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In just 60 days, the pandemic and lockdown changed our way of life permanently. Sure, the economy will recover and we'll be able to go to restaurants again. But some changes are here to stay. And those changes are unprecedented profit opportunities for those who find them, especially in e-commerce stocks.
As I sit here writing from my kitchen table, most people are working from home, nonessential businesses are closed, and over 36 million people have filed jobless claims in the United States. On top of that, retail sales in April were down a record 16.4% amid the lockdowns.
While the country is slowly starting to open back up, the way we conduct business has changed forever.
Teleconferences, ordering groceries to your door, and shopping online have grown exponentially and have become a part of our normal daily life. In the past month, I've spoken with several executives who now don't see the need for as much employee travel and could even cut some office space in the wake of the pandemic. Twitter Inc. (NYSE: TWTR) has even come out saying that its roughly 5,000 employees can work from home indefinitely if they choose. Many other tech giants including Apple and Google have also set guidelines to allow employees to work from home into 2021.
As we open back up, there are also going to be restrictions preventing stores and restaurants from operating at full capacity, preventing them from even making a profit in some cases.
This means big changes, not just for corporations, but for small businesses that have been hit the hardest by the pandemic. While companies like Amazon.com Inc. (NASDAQ: AMZN) have flourished during the last few months, they are not the economy.
Small businesses make up the backbone of this country.
According to the U.S. Small Business Administration, there are 30.2 million small businesses in the Unites States making up 99.9% of all businesses and roughly 50% of all U.S. employees. Part of the reason they have been the hardest hit is that many small businesses are primarily brick and mortar and only serve their local community. A study done by Clutch.co shows that less than two-thirds of small businesses even have a website. This means that during the shutdown, many small retail shops have no alternative but to close their doors.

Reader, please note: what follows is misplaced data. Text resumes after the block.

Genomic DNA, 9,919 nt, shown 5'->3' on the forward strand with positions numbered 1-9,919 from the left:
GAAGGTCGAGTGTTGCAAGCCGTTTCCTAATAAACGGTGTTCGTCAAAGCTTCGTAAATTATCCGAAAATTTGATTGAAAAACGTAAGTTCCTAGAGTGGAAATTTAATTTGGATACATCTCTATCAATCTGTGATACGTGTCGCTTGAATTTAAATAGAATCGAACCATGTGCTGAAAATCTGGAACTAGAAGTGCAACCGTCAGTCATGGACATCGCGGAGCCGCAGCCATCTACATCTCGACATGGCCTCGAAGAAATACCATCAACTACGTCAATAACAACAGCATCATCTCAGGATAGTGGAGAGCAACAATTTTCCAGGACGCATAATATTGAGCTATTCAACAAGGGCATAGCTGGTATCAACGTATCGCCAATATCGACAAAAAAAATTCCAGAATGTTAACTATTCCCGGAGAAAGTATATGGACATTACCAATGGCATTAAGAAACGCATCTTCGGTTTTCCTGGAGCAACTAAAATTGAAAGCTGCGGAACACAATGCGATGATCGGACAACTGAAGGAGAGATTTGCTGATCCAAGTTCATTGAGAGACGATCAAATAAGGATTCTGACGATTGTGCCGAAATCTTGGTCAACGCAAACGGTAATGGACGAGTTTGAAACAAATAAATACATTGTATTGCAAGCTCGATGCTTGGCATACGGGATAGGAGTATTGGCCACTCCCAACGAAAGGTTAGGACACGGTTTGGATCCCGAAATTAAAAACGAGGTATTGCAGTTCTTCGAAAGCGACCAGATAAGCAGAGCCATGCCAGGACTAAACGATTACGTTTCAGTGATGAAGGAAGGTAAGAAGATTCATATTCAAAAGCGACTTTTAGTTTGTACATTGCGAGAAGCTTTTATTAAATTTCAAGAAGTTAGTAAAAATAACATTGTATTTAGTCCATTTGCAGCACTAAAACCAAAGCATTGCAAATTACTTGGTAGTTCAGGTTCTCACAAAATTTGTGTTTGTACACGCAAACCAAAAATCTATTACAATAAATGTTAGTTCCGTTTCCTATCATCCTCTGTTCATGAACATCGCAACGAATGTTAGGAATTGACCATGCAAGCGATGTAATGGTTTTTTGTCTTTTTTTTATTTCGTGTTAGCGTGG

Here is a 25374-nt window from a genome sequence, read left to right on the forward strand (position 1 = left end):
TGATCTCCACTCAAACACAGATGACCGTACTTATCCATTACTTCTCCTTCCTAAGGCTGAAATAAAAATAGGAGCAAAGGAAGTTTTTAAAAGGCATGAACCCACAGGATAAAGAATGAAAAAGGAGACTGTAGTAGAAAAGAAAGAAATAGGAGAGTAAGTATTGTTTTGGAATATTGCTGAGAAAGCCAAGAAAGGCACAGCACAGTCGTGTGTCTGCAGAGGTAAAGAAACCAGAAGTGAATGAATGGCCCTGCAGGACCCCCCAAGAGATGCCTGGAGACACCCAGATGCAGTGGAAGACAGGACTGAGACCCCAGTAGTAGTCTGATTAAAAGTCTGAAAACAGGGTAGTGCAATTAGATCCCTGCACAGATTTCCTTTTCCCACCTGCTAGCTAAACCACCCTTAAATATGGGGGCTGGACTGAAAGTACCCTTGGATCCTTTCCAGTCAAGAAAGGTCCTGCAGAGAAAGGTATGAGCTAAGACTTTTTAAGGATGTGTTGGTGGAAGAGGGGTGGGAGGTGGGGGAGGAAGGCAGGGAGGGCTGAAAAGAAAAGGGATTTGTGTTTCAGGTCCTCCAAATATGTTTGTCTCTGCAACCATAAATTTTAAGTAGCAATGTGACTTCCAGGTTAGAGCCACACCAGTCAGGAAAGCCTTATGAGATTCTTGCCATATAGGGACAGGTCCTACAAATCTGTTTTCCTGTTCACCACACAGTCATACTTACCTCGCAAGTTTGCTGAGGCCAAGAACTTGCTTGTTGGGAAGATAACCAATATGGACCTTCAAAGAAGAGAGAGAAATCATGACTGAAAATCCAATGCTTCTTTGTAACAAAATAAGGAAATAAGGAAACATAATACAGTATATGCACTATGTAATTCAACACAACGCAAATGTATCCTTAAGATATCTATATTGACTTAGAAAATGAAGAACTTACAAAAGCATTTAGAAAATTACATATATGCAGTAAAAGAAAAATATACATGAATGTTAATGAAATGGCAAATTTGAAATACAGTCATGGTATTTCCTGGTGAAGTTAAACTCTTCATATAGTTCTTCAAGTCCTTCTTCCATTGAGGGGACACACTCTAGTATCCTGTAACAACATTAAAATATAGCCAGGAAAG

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That is why I'm going to share with you today a company that is providing essential services to get small businesses up and running in the digital world.
And it could make them one of the biggest winners of the new economy…
The E-Commerce Stock That Could Save Small Businesses
E-commerce is exploding and becoming a larger and larger part of the multitrillion-dollar retail sales market. According to new data from Adobe's Digital Economy Index, U.S. e-commerce jumped 49% in April, compared to early March, when restrictions did not exist. What I really like about this growth is that it is faster than Amazon's 26% net sales growth in the first quarter.
This means that small businesses are looking to take a bite out of Amazon's sales. Just look at the growth of companies like Shopify Inc. (NYSE: SHOP), which helps small businesses create online stores. Its stock is up over 100% since the beginning of April. Or Etsy Inc. (NASDAQ: ETSY), which saw small businesses sell products at a record pace.
Demand for creating an online presence is accelerating as businesses around the globe adapt to the current environment, and there is plenty of market left to capture. Even when retail opens back up and our economy returns to normal, businesses will continue with online sales in order to bolster their sales.
About the Author
Alex Kagin is the Director of Technology Investing Research at Money Map Press. He has spent the last decade working in equity research, most recently with Energy Capital Research Group (ECRG), where he led technology stock research along with working as part of a team developing a customizable financial data platform for securities analysis.
Prior to joining ECRG, Alex spent 8 years at DeMatteo Research, a boutique primary research firm and broker-dealer servicing the institutional investment community. He managed the Tech, Media, and Telecom vertical where he spent time connecting with hundreds of tech executives and hedge funds to get the pulse of the market.
Alex has a B.S. in Economics from American University and previously held Series 7 and 63 security licenses.